The U.S. Criminal Justice System - Essay Example

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This paper "The U.S. Criminal Justice System" focuses on the evolution of the U.S criminal justice system and the variations across the states in an effort to understand the reasons and factors why the United States has been reluctant in adopting the unified justice system…
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The U.S. Criminal Justice System
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Download file to see previous pages The U.S criminal justice system has evolved as an assortment of various structures and components which operate independently. Like the systems in other countries, the U.S criminal justice is an interaction of three major components; the law enforcement agencies, the court systems and the correctional system (Carlson and Garrett, 2006). Each of the systems operates as an independent entity with little association among the various agencies. The American system majorly owes its roots from the England during the colonization era. During the colonial era, issues of crime were majorly handled by vigilante groups and private citizens. In absence of a governing system with regard to administration of justice, the British colonialists introduced several English legal traditions in America without replacing the private system and the customs adapted from other parts of the world. However, this informal system became obsolete due to the increasing population and urban growth paving way for elites under the premise of enlightenment to challenge the existing criminal justice system which was primarily based on capital punishment and torture among other inhumane acts. In the wake of the enlightenment era, there was a move towards a more defined system with written rules and punishment. The central dogma for the justice system advocated by the enlightenment group was the need to have a system which would make people more aware of illegal actions and their respective consequences.  There was also need for equality and uniformity to be applied in the administration of justice. The American Revolution set the stage for the U.S to establish its own criminal justice system free from interference by the British. A rapid transformation of the criminal justice system was witnessed in the nineteenth century marked by increase in urban law enforcers and correctional system. However, the increased level of crime despite the transformations paved way for professionalism in the criminal justice system in an effort to understand the root causes of crime and effective control measures (Matthews et al, 2007).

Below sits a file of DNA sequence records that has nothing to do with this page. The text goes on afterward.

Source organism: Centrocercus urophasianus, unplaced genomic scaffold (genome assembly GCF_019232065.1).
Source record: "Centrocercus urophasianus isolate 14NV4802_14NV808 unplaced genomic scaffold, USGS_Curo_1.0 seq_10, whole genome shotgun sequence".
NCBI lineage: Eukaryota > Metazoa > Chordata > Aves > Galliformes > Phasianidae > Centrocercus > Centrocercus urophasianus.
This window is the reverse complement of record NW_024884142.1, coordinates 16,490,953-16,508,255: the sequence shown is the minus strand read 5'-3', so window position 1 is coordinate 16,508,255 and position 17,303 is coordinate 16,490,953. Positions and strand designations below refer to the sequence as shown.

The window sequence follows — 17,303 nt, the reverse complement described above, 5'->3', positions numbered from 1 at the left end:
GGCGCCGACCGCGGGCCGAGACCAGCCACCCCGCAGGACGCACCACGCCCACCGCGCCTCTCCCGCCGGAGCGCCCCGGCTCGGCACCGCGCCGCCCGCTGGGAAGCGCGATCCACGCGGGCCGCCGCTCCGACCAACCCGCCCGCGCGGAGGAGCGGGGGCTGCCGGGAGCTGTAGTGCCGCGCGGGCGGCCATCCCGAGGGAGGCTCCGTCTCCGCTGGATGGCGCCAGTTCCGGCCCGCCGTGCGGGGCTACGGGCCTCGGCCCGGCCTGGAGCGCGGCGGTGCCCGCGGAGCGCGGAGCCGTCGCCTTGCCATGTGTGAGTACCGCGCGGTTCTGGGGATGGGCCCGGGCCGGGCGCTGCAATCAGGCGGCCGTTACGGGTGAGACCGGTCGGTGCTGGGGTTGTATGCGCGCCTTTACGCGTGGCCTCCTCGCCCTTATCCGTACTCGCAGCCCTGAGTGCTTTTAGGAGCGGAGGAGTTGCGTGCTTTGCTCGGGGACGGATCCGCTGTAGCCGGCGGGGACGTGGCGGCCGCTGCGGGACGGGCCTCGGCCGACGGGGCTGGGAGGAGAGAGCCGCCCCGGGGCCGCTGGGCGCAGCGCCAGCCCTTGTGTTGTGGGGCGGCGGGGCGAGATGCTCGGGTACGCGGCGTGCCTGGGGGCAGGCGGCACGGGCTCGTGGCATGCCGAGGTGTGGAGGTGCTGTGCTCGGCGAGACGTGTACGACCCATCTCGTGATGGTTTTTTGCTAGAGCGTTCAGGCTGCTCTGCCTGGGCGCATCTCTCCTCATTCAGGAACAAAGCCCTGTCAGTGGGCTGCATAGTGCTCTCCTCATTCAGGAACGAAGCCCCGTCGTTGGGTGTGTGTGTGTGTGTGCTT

The increased professionalism led to implementation of more effective policies and processes in the justice system. This led to heightened efforts in empowering the various law enforcement agencies, courts and correctional systems at federal, state and county levels. As a result, the U.S system has remained as a complex assortment of highly fragmented organizations which interact with each other indifferent ways. Though there have been calls for transformation of the U.S criminal justice towards a unified system, such efforts have been met with opposition from various stakeholders like politicians and other beneficiaries hence majority of the states have retained the fragmented system. ...Download file to see next pagesRead More
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